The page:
As the freighter neared the station, residual vibration shuddered the deck girders with the pull of increased gravity. It stirred a nervous swell in the gut. Yet only one of the two had the capacity to feel, a natural trait inherited by most beings with a beating heart.

The other had an artificial pump that circulated essential fluids throughout its engineered body. It was agile and durable, and fear was obsolete. Its positronic drive could adapt to any specific task, regardless of danger or insurmountable odds.

Spartus was an Erindali native. He resented being assigned with an android. It was taken as an insult that the agency didn't have enough faith in his abilities that they needed a machine to clean up the mess if something went wrong.

In light of the sensitivity of the mission, though, it was understandable. It was the Alliance's last chance to find anything incriminating that would justify denying the Klengarans from joining the universal assembly. He loathed the prospect, and he considered it an honor to help muddy the pool.

Sonic conduction echoed within the conversion wells. Reduction boosters brought the ship to a parallel halt. Stabilizer beams took over, drawing its hull closer to the blinking platform array.

Latch mounts to the extension portal locked firmly in place. Neon rails lighted the way to salvation for the eager passengers as they started for the entranceway.

Before one foot could even cross the nonskid threshold, the bullish Klengarans rushed ahead. "We authorized to conduct a routine sweep," said a lead guard. "Nothing to be alarmed about."

He brushed past a welcoming crew member, whose warm demeanor turned sour as the guards stormed through with side-arms raised.

They spread out with equal haste, dividing their ranks to simultaneously cover all areas, popping vent hatches and spotlighting crawlways to scour every inch. Handheld thermo detectors swept over registered bodies, homing in on any proximity blip.

The two agents waited, listening to clumping boot-heels echoing from the distance. "It's showtime," Spartus said, starting toward the opposite end of the cargo hold. "You'd better be worth the trouble."

"I don't quite know what you mean, sir. However, I assure you that I am accustomed with most-"

"Save it," Spartus added. "It's time to split up." He moved quickly toward the exit as the droid nodded, his programmed directives taking over.

Walking toward the opposite hatch, the droid approached the oversized doors. Alternating blips on the wall display turned green, and hydraulic retraction parted the sluggish seal.

Blaster tips stemmed forth as an indexed glow centered into polygon signature blips. He scanned the lone presence, genetic highlights registering into biological formation on the mini screen.

"Tec je-loc cho," ATOM said, telling them it was secure. His positron frequency link fed the right bio-pattern into the guard's spectral analyzer. It was a standard Semtac fluxometer with an unshielded micron drive; an easy hack.

Hard stares relaxed at the same time grips eased off trigger hilts.

The guards peered around, satisfied enough to move on as ATOM stepped past the monitor array. The curious guard continued to rotate a fix on him.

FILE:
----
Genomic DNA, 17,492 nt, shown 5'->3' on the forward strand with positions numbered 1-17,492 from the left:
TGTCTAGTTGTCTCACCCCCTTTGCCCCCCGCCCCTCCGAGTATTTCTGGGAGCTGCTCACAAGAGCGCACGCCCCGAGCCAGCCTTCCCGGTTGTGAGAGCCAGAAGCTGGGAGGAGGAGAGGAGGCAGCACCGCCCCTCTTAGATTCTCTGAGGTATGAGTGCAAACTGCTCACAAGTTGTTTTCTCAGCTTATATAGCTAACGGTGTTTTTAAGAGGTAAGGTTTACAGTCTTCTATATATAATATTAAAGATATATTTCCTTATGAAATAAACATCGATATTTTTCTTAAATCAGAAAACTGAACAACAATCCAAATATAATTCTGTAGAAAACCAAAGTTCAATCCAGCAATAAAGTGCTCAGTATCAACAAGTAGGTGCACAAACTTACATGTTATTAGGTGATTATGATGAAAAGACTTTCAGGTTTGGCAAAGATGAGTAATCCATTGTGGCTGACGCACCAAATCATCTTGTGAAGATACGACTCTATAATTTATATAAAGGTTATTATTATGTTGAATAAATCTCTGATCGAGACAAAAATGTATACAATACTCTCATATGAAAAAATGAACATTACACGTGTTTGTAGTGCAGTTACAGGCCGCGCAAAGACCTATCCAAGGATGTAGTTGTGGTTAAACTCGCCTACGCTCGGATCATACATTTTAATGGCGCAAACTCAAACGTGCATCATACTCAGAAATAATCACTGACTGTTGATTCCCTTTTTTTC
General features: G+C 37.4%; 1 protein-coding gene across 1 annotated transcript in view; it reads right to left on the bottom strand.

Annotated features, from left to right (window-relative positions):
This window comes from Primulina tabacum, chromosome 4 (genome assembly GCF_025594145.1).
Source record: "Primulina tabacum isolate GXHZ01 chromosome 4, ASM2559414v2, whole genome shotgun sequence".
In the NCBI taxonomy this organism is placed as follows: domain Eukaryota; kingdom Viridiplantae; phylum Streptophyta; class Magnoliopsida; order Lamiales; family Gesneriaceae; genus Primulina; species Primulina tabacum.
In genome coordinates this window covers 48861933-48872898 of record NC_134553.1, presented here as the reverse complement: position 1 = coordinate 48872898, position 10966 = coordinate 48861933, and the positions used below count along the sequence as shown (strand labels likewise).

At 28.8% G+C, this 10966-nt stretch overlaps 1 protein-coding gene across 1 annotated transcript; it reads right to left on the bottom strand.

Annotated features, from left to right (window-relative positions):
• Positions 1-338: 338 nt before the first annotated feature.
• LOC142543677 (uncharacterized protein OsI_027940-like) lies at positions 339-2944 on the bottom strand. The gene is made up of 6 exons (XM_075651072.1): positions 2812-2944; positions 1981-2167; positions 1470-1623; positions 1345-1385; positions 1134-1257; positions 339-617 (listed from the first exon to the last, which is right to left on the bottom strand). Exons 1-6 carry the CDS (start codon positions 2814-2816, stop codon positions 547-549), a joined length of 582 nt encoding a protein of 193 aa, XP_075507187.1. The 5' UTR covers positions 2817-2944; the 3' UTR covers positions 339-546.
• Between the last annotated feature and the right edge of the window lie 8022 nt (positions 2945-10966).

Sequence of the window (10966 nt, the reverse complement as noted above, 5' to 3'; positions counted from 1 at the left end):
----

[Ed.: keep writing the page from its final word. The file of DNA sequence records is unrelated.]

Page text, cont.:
A surge interrupted the display, pixel traces fading to a residual upload of user mode settings. He smacked its side, shaking his head as the thermograph readings normalized.

The senior guard at the entrance port was intent on staying as long as it took, despite the waiting stares from passengers and crew. "Squad one, report," he grunted, knowing he would have to call off the charade before long.

"Nothing out of ordinary, sir. All crew and passengers accounted for."

"Excuse me, sir," interjected the commander of the vessel. He boldly stepped forward, matching brown eye to yellow. "But we do have a schedule to keep."

The guard reluctantly nodded, having superseded the bounds of protocol long enough. "All squads fall in," he ordered, laboring a spiteful grin. "Have a safe journey, fellow star-traveler."

Merging bodies mixed into the flow of exiting security forces, leaving any thoughts of mistrust in the pit of disregard. Klengaran divisions reassembled throughout the station, presuming the order was meant for all hands. The last few stragglers jogged to the hatchway, mustering into formation among other neutral ranks.

Caution lights to the platform doors prompted closure as the portal gap receded. The wide stretch of glass gave up a broad glimpse as the freighter drifted free. Gravitational thrusters pushed it to a safe distance before igniting to full power.

With almost equal timing to the bright glow of booster exhaust, celebration erupted. Having negated any reports of willful intrusion, weapons were traded for ale caskets and pint jiggers to launch the festivities in style.

It wasn't hard for Spartus to spot his displaced sidekick, who stood practically motionless. He needed to get him out of there.

Improvising, Spartus grabbed a bottle, toasting and laughing as he threw an arm over ATOM, leading him past carousing bodies. "Try to act natural before you get me killed," he whispered, pushing the umber flask into his partner's clawed grip.

ATOM was still confused as to the exact response. Like most special service units, he was designed for tactical and intelligence gathering. Customs of social interaction couldn't be programmed, only learned and integrated through experience. But there was little time for the tutorials of proper etiquette.

Spartus tried to play the part for both of them. Keeping the droid close, he gradually backed away toward the nearest open corridor. A crowd of bodies blocked the way, forcing them back into the mix of debauchery.